1. There is people who like to collect. Some people like a particular book very much and buy it in different editions because they like to look at it. They don't buy it for the story - though they may like the story - but for its collection-value, which may or may not be represented in terms of money. It is not "silly consumism", because in this case the book takes on a different function, the same way people collect stamps, sports cards, or any other thing that can be collected.
2. Books are a mean for entertainment, and while some books can be read several times and keep the same entertaining value, or some people can read the same book several times and still be entertained, that is not always the case. In these later cases, people who wish to entertain themselves reading, need to keep consuming more and more books, different each time. Putting a stop to it would be as silly as saying to someone "You have watched 10 movies so far in your lifetime. You don't need to watch any more movies".
In the cases where people desire to keep reading different books, they can choose to buy the books or borrow them, for instance, from a library. When people choose to buy them, often times people get into a bookstore and find several books they like. If they have the means to buy them, why shouldn't they? I have more books unread that I have read, and I always make sure to keep them that way, for as long as my resources and the bookstores around me allow me to. Why? Not only because I like to have a variety of choices to choose from when I have finished a book (I never really know, after finishing a book, what kind of story would I need or want to read), but also because it has happened to me quite often that I walk into a bookstore seeking new books (meaning: with the intention of spending money on books) and have come out empty handed. Just as I noted before, what would be the point of suffering from the same harrowing emotion that one goes through with movies (at least here) but with books? Why not use the times when there are plenty of good, interesting books (according to your own taste, after all, you are the one reading them) and gather many to be able to survive good-book-drout?
Depending on how often you enter a bookstore, and the kind of bookstore you have around, but usually big chain bookstores operate based on market logic, meaning that they will fill their limited book-space with those books that are more likely to be sold. As result, when a certain book has a hype, bookstores tend to stuff their shelves with that type of book and as many similar books as possible, so that the readers brought in by the hype my find the book they wanted or leave with a similar one, and for those who already had a hyped book, to keep offering similar ones. This means that if you are not interested in that type of book or topic, you may have less to choose from.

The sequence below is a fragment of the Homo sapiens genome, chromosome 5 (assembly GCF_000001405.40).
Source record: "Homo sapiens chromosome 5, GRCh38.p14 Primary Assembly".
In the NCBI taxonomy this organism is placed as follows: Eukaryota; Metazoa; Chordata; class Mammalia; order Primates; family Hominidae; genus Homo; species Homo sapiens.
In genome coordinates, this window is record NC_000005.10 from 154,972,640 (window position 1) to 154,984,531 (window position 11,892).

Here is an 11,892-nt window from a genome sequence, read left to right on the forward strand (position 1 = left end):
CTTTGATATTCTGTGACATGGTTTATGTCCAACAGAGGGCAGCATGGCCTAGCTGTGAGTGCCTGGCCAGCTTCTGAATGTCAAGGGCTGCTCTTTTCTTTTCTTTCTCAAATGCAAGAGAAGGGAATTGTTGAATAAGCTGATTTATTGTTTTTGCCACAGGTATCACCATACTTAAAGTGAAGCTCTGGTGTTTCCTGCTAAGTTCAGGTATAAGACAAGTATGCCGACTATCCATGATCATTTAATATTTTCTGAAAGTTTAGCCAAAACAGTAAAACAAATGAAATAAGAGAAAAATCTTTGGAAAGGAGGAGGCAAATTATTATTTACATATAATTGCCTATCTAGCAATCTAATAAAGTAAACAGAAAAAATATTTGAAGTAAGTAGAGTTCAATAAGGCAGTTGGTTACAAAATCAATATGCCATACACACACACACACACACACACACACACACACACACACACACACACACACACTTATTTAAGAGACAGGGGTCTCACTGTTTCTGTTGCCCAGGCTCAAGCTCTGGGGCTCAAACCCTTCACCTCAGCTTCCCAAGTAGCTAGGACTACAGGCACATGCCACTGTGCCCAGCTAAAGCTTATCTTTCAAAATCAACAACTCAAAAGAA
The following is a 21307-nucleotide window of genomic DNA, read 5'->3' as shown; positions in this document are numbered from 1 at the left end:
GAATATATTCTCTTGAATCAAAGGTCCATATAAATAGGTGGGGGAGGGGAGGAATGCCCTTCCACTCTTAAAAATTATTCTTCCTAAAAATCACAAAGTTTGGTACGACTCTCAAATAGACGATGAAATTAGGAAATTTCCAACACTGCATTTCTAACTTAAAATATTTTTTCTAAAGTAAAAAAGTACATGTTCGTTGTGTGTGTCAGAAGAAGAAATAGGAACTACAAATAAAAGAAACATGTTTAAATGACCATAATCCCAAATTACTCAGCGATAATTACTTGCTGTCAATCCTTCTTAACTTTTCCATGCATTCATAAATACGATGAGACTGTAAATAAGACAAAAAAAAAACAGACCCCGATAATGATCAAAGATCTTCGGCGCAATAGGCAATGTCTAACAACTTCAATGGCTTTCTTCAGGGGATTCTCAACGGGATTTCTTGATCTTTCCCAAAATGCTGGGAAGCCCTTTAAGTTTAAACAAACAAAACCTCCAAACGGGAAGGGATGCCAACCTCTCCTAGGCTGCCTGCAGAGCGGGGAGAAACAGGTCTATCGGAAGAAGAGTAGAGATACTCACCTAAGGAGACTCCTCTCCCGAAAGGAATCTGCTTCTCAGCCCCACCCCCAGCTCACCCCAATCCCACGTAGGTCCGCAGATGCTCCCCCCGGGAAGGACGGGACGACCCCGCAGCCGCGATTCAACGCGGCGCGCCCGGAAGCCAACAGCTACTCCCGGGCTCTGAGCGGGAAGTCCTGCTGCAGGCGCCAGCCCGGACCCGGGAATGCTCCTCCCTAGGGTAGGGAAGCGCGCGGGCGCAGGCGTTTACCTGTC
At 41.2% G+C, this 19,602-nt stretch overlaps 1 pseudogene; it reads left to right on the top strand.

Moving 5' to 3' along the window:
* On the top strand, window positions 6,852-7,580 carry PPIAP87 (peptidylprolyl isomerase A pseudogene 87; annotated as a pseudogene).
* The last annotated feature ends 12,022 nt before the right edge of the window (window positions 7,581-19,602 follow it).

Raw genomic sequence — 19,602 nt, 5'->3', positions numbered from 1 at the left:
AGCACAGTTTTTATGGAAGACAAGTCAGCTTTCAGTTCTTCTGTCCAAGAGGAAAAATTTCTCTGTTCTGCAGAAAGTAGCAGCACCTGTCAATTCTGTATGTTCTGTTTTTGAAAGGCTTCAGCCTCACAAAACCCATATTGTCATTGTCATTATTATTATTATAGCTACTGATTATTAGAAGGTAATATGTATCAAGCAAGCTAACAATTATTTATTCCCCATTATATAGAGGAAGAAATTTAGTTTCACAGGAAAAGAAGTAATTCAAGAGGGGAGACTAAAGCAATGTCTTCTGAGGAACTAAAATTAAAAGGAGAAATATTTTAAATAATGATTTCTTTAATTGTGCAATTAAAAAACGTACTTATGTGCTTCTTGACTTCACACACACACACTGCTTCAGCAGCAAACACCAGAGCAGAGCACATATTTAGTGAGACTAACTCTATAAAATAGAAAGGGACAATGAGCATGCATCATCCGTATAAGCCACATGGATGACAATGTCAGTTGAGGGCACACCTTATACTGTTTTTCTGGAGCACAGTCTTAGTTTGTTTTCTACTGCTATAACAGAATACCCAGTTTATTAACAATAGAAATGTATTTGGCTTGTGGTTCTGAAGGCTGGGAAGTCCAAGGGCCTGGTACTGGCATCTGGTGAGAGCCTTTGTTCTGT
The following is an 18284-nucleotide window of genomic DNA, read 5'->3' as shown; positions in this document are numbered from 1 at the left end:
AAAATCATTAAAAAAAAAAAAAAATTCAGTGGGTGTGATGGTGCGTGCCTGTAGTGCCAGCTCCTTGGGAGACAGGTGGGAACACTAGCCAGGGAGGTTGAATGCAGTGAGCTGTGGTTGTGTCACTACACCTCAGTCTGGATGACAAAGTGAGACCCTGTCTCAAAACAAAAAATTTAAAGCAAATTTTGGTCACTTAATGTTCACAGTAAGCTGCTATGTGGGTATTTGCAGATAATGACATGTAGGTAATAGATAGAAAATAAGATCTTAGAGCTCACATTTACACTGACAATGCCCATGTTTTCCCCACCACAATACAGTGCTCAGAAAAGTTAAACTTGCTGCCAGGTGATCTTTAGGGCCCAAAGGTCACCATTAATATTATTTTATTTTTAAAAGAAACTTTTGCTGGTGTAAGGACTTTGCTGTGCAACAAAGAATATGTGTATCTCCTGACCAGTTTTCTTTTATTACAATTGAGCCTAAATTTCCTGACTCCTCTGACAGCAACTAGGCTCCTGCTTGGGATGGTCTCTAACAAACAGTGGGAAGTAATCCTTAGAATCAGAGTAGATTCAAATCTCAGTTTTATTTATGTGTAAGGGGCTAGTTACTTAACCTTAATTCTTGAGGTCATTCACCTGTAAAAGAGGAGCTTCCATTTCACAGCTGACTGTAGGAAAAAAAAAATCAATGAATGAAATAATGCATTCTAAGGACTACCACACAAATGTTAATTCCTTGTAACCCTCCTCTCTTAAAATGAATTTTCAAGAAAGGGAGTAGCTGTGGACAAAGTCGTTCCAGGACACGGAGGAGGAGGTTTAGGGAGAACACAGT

The good thing about books is that they don't have a caducity date. They won't rot, they won't make you sick if you read them after certain date, so you can stock up on them and read them when you have the time or the desire.
My personal library is one filled with book that are now hard to get, obscure tomes that I would have forgotten, have I not found them when I did, and which yet are amazing. When I finish a book I don't need to go to a bookstore, but simply browse through my bookshelves for one of my many hidden treasures. And it makes me happy. My library keeps me entertained and assures me many, many years of entertainment ahead, saving me from the risk of running out of good stories be it for the lack of printing of good books or from a possible time when I can afford buying more books.
Perhaps book-consumism could be if you bought books just because they were hype, even though you had no intention to read them, nor were you interested in collecting books, but purchase them only for the desire to spend money. But if you buy books - be in few or many - because you want to collect them or read them (and you are interested in the book, or believe that you could be interested in it ), then that's not consumism, that's acquiring a good to satisfy a present or future need, and that is what regular consumer behavior is about. Trust me, I learned about this. I even have a degree on the science that studies this. :-D